Commissioners make second attempt to fix streets
By Ginger Livingston
The Daily Reflector
Tuesday, May 22, 2018
The Pitt County Board of Commissioners on Monday unanimously approved a second attempt to launch road repairs in a rural subdivision off N.C. 43 South.
Once again, the commissioners approved a preliminary assessment resolution for Woodmoor Farms. Five streets in the subdivision need repairs but the roads were never turned over to the state so the homeowners must pay for the work.
More than 75 percent have agreed to participate in a program where the county agrees to pay for the repairs if the streets are turned over to the state for future maintenance. The property owners then will repay the county through an assessment.
The resolution states the commissioners plan to pursue the project, collect bids and set a public hearing where bid information will be shared and the public can comment.
The public hearing will be on June 18, Pitt County Planning Director James Rhodes said.
The five roads that will undergo repairs are portions of Trails End and Wesley Lane and Mares Way, Saddle Way and Trotters Way.
The commissioners had to approve a second resolution because the county only received two bids on the project, not the three required by the state, Rhodes said.
The state requires a second bid process if only one or two bids are received. At that time, the bid packets can be opened and considered by the commissioners, Rhodes said.
A parent of a Wahl-Coates Elementary School of the Arts asked commissioners to work with the school system to improve on one proposal for upgrading the school’s security.
Ashley Cannan, who described herself as the mother of a second-grader and soon-to-be kindergartner at the school, thanked the commissioners for budgeting nearly $1 million to improve corridor security in Pitt County Schools.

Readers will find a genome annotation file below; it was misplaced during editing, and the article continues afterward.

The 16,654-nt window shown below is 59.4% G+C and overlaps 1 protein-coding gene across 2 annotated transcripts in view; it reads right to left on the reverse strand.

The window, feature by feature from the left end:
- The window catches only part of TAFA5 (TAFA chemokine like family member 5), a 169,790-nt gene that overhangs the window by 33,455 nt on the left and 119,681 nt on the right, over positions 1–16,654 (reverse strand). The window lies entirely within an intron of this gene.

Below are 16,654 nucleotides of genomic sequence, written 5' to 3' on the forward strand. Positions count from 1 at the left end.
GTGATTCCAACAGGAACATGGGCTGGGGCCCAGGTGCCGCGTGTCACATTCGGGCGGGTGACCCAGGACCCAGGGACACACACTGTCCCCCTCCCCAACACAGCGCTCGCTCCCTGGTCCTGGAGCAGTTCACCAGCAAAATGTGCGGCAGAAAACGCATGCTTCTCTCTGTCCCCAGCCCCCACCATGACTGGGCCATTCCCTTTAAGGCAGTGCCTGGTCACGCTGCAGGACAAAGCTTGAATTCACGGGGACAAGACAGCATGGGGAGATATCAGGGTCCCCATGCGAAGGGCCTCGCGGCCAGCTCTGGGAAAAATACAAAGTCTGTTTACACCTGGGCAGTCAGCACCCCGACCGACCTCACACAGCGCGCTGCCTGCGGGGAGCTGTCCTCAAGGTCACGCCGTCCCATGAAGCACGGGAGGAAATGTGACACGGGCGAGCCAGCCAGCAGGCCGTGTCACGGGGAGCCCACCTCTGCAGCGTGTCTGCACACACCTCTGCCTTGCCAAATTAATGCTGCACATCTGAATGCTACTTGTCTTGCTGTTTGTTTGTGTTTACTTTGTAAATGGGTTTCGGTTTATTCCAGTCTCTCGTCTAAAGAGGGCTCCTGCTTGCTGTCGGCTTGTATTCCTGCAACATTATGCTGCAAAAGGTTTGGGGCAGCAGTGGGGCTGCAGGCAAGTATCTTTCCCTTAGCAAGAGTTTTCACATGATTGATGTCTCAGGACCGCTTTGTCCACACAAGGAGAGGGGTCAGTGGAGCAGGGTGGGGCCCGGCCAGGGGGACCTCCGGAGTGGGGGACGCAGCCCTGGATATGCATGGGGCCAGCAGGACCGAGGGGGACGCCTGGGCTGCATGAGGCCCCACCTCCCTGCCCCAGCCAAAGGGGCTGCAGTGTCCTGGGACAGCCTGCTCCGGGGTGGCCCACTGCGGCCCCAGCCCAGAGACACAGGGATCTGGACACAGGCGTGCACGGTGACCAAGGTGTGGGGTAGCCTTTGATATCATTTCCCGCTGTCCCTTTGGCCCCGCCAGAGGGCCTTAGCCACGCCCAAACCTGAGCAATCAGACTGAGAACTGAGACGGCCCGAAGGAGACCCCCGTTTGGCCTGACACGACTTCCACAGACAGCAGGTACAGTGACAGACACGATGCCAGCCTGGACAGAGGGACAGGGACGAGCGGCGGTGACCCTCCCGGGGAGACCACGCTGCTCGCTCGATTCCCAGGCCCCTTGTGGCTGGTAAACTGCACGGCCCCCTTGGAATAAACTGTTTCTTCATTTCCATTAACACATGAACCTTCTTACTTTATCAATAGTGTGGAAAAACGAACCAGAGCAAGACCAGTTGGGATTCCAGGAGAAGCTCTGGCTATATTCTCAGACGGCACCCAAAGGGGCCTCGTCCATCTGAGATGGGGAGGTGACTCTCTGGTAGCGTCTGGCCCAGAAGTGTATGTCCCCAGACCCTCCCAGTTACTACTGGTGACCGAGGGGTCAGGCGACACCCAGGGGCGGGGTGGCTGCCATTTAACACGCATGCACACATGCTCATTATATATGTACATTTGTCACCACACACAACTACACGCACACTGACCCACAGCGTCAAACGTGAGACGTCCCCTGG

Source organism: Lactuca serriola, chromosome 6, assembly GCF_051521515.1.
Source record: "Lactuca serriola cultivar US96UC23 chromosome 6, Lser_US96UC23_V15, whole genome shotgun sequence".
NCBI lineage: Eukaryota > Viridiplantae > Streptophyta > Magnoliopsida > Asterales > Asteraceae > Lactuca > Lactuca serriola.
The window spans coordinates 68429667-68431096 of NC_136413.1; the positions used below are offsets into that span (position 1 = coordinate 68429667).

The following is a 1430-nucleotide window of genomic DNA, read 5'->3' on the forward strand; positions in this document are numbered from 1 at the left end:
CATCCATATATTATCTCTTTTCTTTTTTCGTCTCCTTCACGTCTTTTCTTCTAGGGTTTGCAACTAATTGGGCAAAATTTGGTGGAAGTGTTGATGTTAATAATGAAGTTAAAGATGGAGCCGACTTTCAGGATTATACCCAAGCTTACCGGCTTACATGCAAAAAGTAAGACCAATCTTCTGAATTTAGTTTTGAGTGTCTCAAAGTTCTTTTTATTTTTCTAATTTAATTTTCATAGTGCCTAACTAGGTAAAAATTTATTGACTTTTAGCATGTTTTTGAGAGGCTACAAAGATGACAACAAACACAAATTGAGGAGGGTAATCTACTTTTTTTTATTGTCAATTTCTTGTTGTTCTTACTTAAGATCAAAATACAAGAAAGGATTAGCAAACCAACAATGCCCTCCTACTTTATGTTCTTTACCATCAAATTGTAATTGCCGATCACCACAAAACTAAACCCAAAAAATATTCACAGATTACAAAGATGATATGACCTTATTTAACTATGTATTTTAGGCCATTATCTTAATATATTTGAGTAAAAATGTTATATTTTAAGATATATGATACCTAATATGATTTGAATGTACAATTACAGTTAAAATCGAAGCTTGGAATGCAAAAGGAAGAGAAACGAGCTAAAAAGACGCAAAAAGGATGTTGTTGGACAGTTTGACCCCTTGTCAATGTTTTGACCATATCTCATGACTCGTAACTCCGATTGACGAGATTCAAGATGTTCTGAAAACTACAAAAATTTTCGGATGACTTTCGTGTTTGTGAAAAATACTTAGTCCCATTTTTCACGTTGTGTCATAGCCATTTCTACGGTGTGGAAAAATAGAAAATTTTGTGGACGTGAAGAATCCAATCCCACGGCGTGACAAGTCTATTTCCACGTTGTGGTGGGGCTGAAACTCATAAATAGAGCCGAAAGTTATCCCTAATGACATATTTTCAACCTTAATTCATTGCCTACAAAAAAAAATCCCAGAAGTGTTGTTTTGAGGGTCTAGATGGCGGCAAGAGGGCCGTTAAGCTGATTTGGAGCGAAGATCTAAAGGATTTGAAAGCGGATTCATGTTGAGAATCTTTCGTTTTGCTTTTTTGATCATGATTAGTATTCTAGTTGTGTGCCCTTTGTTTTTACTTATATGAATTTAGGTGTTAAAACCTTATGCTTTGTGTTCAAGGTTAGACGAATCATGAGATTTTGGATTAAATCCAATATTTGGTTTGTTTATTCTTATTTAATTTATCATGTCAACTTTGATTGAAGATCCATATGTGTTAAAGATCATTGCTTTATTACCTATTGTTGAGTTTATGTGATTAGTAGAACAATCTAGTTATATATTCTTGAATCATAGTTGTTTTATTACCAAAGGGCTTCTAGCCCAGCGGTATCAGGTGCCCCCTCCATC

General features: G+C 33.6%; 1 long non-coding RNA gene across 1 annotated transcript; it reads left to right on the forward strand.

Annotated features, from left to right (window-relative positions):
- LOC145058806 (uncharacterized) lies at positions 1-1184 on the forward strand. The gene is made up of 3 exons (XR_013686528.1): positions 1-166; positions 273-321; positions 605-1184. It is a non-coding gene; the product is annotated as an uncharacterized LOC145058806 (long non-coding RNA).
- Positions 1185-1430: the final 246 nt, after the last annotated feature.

“Securing the entrances at Wahl-Coates will require more money than at other schools because of its open layout,” she said.
Cannan said it is her understanding the school system wants to place a chain-link fence around the school. She likened such a proposal to placing “a band-aid on a shotgun wound.”
“Chain-link fences are commonly associated with prisons, with an emphasis on keeping the ugly inside, away from the world,” she said.
Cannan said Wahl-Coates is “filled with positive energy and it is filled with positive strength” with an arts focused curriculum and a large population of special-needs students.
We must continue to look as strong from the outside as we are in the inside,” she said.
“Give Wahl-Coates a perimeter that is fitting a school of the arts, not a juvenile detention center,” she said.
A Pitt County Schools spokesman said Monday night that fencing will be used to direct visitors to the school’s main entrance. However, the type of fencing has not been established.
The commissioners recognized more than a dozen South Central High School students who attended the meeting as part of Victoria Bridgers’ honors civics class.
“We come out to learn what is going on in our community and to be engaged,” said sophomore Telaina Garris, who was selected to speak for the group.
Monday’s meeting was brief, not quite 30 minutes.
“I’d like to tell our visitors meetings are not normally this short,” Commissioner Tom Coulson said.